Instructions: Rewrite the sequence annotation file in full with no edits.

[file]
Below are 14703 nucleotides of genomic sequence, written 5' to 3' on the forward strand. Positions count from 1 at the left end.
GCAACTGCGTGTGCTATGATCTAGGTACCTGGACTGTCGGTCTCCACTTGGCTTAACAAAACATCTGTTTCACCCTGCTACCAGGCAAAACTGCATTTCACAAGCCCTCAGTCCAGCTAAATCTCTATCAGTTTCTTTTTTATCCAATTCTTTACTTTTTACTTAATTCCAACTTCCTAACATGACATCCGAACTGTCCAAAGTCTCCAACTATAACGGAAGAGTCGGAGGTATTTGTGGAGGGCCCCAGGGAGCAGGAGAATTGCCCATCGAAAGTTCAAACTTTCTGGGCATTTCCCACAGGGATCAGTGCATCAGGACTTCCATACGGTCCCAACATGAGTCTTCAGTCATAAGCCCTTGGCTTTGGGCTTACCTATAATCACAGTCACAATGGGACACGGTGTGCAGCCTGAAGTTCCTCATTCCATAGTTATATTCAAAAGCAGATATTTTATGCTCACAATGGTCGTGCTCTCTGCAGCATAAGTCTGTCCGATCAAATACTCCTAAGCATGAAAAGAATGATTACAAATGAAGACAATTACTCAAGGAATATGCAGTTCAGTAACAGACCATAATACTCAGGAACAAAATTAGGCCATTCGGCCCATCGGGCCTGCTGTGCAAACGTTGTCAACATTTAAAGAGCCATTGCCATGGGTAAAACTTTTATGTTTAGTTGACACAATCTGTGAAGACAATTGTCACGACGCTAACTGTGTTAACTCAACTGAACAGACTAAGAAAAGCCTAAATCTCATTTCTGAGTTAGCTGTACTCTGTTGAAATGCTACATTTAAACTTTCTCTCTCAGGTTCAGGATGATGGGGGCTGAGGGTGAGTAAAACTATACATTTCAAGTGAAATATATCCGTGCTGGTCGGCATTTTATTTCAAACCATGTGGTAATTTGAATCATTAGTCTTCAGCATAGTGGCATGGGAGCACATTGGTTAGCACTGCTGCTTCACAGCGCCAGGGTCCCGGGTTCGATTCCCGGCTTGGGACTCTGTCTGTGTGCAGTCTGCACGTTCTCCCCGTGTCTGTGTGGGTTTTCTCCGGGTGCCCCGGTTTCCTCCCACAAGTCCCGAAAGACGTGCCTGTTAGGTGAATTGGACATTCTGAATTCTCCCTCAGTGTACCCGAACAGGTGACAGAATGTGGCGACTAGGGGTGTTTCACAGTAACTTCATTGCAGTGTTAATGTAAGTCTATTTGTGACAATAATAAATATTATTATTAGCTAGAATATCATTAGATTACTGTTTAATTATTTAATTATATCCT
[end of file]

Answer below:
Below are 14703 nucleotides of genomic sequence, written 5' to 3' on the forward strand. Positions count from 1 at the left end.
GCAACTGCGTGTGCTATGATCTAGGTACCTGGACTGTCGGTCTCCACTTGGCTTAACAAAACATCTGTTTCACCCTGCTACCAGGCAAAACTGCATTTCACAAGCCCTCAGTCCAGCTAAATCTCTATCAGTTTCTTTTTTATCCAATTCTTTACTTTTTACTTAATTCCAACTTCCTAACATGACATCCGAACTGTCCAAAGTCTCCAACTATAACGGAAGAGTCGGAGGTATTTGTGGAGGGCCCCAGGGAGCAGGAGAATTGCCCATCGAAAGTTCAAACTTTCTGGGCATTTCCCACAGGGATCAGTGCATCAGGACTTCCATACGGTCCCAACATGAGTCTTCAGTCATAAGCCCTTGGCTTTGGGCTTACCTATAATCACAGTCACAATGGGACACGGTGTGCAGCCTGAAGTTCCTCATTCCATAGTTATATTCAAAAGCAGATATTTTATGCTCACAATGGTCGTGCTCTCTGCAGCATAAGTCTGTCCGATCAAATACTCCTAAGCATGAAAAGAATGATTACAAATGAAGACAATTACTCAAGGAATATGCAGTTCAGTAACAGACCATAATACTCAGGAACAAAATTAGGCCATTCGGCCCATCGGGCCTGCTGTGCAAACGTTGTCAACATTTAAAGAGCCATTGCCATGGGTAAAACTTTTATGTTTAGTTGACACAATCTGTGAAGACAATTGTCACGACGCTAACTGTGTTAACTCAACTGAACAGACTAAGAAAAGCCTAAATCTCATTTCTGAGTTAGCTGTACTCTGTTGAAATGCTACATTTAAACTTTCTCTCTCAGGTTCAGGATGATGGGGGCTGAGGGTGAGTAAAACTATACATTTCAAGTGAAATATATCCGTGCTGGTCGGCATTTTATTTCAAACCATGTGGTAATTTGAATCATTAGTCTTCAGCATAGTGGCATGGGAGCACATTGGTTAGCACTGCTGCTTCACAGCGCCAGGGTCCCGGGTTCGATTCCCGGCTTGGGACTCTGTCTGTGTGCAGTCTGCACGTTCTCCCCGTGTCTGTGTGGGTTTTCTCCGGGTGCCCCGGTTTCCTCCCACAAGTCCCGAAAGACGTGCCTGTTAGGTGAATTGGACATTCTGAATTCTCCCTCAGTGTACCCGAACAGGTGACAGAATGTGGCGACTAGGGGTGTTTCACAGTAACTTCATTGCAGTGTTAATGTAAGTCTATTTGTGACAATAATAAATATTATTATTAGCTAGAATATCATTAGATTACTGTTTAATTATTTAATTATATCCT